Thursday, 3 August 2017

(The Edge Financial Daily) Labour income share ‘highest ever’ at 35.3% in 2016 — MIDF Research


KUALA LUMPUR: Employees’ share of income generated in 2016 was almost 5% higher compared with 2010, pushing labour income share to gross domestic product (GDP) to 35.3% — its highest ever — while corporate earnings declined by 5.1% to 59.5% from 64.6% in the same period, said MIDF Research.

This means for every RM1 generated in 2016, 35.3 sen was paid to employees, while 59.5 sen went to corporate earnings, and another five sen went to the government, it said in a note yesterday.

It said a major factor pushing up Malaysia’s labour income share was the implementation of the new minimum wage policy in 2016 — RM1,000 per month in Peninsular Malaysia, and RM920 in Sabah and Sarawak.

While the services sector remained the biggest contributor to employee compensation in 2016, at 21.4%, both the manufacturing and construction sectors saw growth, thanks to rises in trade activities and the number of infrastructure projects here, said MIDF Research.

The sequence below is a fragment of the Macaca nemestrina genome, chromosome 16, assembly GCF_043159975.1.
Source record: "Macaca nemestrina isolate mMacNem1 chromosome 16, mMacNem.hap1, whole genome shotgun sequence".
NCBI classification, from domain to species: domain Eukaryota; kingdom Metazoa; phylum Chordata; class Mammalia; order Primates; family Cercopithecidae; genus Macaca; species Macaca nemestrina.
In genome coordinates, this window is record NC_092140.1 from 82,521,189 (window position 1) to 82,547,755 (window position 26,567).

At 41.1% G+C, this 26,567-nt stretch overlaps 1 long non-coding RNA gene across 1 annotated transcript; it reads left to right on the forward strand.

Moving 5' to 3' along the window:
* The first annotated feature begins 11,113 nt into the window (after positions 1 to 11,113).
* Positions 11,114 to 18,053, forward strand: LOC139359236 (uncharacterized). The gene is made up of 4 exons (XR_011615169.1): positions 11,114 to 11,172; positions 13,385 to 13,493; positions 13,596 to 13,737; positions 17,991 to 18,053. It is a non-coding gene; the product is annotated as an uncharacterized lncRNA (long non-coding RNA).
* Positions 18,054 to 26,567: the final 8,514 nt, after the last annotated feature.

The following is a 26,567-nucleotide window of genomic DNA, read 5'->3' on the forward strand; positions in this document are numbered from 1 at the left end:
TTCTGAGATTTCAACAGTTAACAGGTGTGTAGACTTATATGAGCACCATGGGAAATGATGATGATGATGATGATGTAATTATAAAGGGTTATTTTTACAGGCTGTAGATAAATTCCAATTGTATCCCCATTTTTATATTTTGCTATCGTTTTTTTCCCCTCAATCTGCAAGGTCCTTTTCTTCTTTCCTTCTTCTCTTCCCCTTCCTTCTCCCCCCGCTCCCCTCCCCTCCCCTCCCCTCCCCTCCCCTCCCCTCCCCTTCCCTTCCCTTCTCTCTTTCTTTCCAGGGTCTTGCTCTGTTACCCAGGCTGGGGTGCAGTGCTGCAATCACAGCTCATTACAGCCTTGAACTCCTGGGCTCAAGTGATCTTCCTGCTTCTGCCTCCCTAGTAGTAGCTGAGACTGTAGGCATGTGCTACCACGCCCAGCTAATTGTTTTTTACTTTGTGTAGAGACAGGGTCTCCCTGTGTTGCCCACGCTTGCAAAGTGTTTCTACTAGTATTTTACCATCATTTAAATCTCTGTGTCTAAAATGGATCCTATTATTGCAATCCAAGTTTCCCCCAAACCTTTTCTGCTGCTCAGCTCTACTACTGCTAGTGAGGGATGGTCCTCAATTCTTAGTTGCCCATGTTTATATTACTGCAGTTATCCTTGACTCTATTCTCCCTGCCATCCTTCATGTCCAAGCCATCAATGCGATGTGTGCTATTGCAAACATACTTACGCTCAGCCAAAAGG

From 2010 to 2016, the manufacturing sector’s income share increased 0.5 percentage point (ppt) to 8% from 7.5%, while the construction sector’s grew 1.1ppts to 3.6% from 2.5%.

“Moving forward, the shift from labour-intensive to capital-intensive will lead to [a] reduction of low-skilled labour, [to be] replace[d] with the expected rise of skilled labour. Therefore, we expect labour income share to GDP to reach 40% by 2020,” it added.

Notably, it said the bottom 40% or B40 low-income group has seen the fastest income growth post-2009, compared with the middle 40% (M40) and the top 20% (T20) household groups.

It said that between 2012 and 2014, the B40 group — those with monthly income of RM3,900 or below — posted a 17.2% year-on-year (y-o-y) growth compared to both the M40 and T20 household groups, which posted 11.3% and 8.2% y-o-y increases respectively.

“We believe the upward trend in income growth for [the] B40 [group] as well as other groups was driven by the policy reform undertaken by the government to address the income inequality gap. In addition, we foresee the momentum in income growth for all groups will sustain due to the increases in the share of labour income and government revenue in 2016,” it said.

However, the research house said Malaysia’s high household debt will continue to pose a challenge to domestic spending, with the household debt-to-GDP ratio at 88.4% in 2016 — among the highest in Asia.

“The elevated level of household debt was due to a surge in mortgages as rising housing prices led towards high values of loans and mortgages ... additionally, any shock from cost prices, especially fuel prices, will have a negative effect on consumer spending,” it said, but pointed that the downside risks are “contained” at present.